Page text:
Tuesday, March 31, 2015

Book Study: Similes, Metaphors, and Classroom Community

Hi, Teaching Friends!


This week's topic for the Worksheets Don't Grow Dendrites book study is "Metaphors, Analogies, and Similes".




A metaphor is a great way to give your students a word picture that will deepen their understanding. Even before you formally teach the words metaphor or simile, I'll bet you use them in your classroom. Do you teach your students the Goldilocks Strategy for choosing books?  That's a metaphor! By working from something they already know (too hard, too easy, just right), you're giving your students a memorable, useful tool that they can pull up and use a whole lot faster than most other ways you can teach book selection.

{If you don't know about the Goldilocks Strategy, check out this great article!}

I had an "accidental metaphor" that developed after we read Kevin Henke's Lily's Purple Plastic Purse.  In the story, Lily brings a purple plastic purse to school for show-and-tell, but is so excited about it that she just can't keep her hands off it, or stop shaking it to hear the coins jangle inside it.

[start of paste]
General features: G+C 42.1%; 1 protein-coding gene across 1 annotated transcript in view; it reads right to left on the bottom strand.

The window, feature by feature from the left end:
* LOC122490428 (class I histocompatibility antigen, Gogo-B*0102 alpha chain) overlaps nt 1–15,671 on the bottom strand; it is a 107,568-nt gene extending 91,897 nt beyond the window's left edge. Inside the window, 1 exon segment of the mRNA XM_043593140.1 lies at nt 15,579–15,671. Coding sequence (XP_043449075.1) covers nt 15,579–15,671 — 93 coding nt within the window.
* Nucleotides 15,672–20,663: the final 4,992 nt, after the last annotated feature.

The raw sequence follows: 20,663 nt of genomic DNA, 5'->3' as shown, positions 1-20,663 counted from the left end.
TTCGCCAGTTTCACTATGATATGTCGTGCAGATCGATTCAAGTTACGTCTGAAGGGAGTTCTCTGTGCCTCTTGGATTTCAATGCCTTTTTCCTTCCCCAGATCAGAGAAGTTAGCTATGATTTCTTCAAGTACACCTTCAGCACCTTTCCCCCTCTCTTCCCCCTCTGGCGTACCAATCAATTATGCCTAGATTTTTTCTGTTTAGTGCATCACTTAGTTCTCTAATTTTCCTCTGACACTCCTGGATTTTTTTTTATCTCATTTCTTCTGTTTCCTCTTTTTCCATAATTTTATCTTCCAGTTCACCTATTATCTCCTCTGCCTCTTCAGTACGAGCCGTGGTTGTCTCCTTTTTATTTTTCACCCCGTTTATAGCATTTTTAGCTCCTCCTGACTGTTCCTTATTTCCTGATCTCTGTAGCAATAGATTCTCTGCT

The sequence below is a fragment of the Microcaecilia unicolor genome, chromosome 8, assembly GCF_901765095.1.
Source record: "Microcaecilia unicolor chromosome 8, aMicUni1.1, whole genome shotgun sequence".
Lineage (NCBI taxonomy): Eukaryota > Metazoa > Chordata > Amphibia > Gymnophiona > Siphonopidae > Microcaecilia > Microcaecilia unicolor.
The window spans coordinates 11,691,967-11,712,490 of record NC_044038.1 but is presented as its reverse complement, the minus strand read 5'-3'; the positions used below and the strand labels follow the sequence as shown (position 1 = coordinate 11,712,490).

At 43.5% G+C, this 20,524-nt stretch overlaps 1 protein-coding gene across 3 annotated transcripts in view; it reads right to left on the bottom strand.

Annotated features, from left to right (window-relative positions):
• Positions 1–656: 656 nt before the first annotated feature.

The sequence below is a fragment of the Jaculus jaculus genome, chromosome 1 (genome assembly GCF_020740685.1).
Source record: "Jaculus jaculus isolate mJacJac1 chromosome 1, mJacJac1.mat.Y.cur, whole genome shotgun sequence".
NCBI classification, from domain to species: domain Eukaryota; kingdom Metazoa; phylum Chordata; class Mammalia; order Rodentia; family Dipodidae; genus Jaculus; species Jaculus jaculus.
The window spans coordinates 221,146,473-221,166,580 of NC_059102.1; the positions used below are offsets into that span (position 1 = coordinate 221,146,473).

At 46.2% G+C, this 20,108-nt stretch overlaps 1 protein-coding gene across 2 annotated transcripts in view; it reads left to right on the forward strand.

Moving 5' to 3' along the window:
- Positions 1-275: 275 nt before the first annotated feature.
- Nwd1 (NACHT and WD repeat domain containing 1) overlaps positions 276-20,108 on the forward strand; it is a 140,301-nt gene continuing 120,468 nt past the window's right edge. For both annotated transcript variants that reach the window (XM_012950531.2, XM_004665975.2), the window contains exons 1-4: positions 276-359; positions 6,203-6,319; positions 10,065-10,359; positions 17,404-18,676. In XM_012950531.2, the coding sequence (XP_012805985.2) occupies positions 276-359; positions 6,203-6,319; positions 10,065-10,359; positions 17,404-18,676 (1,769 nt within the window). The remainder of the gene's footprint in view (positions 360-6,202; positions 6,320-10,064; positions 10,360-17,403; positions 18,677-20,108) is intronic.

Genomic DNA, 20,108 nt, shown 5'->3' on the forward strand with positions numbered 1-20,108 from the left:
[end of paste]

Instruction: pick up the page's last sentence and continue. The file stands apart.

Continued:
Have you ever had a student like that? Pretty much every K-1, right? :)

Shortly after we read it one year, somebody had her hands in her desk fooling with something brought from home. The student next to her said, "Is that your purple plastic purse you've got in there?"

Now, that cutie knew how to use a metaphor! That phrase quickly became part of our classroom culture, a quick way to address a distracting behavior in a low-key way.




This teacher's no fool ... I know a useful metaphor when I hear one, so every year after that I'd casually introduce it as needed after we read Lily's story. I also came across a cute purple change purse at a garage sale. After a while, I could just point to the purse (sometimes even just look at it!) to redirect the behavior without disrupting the flow of instruction.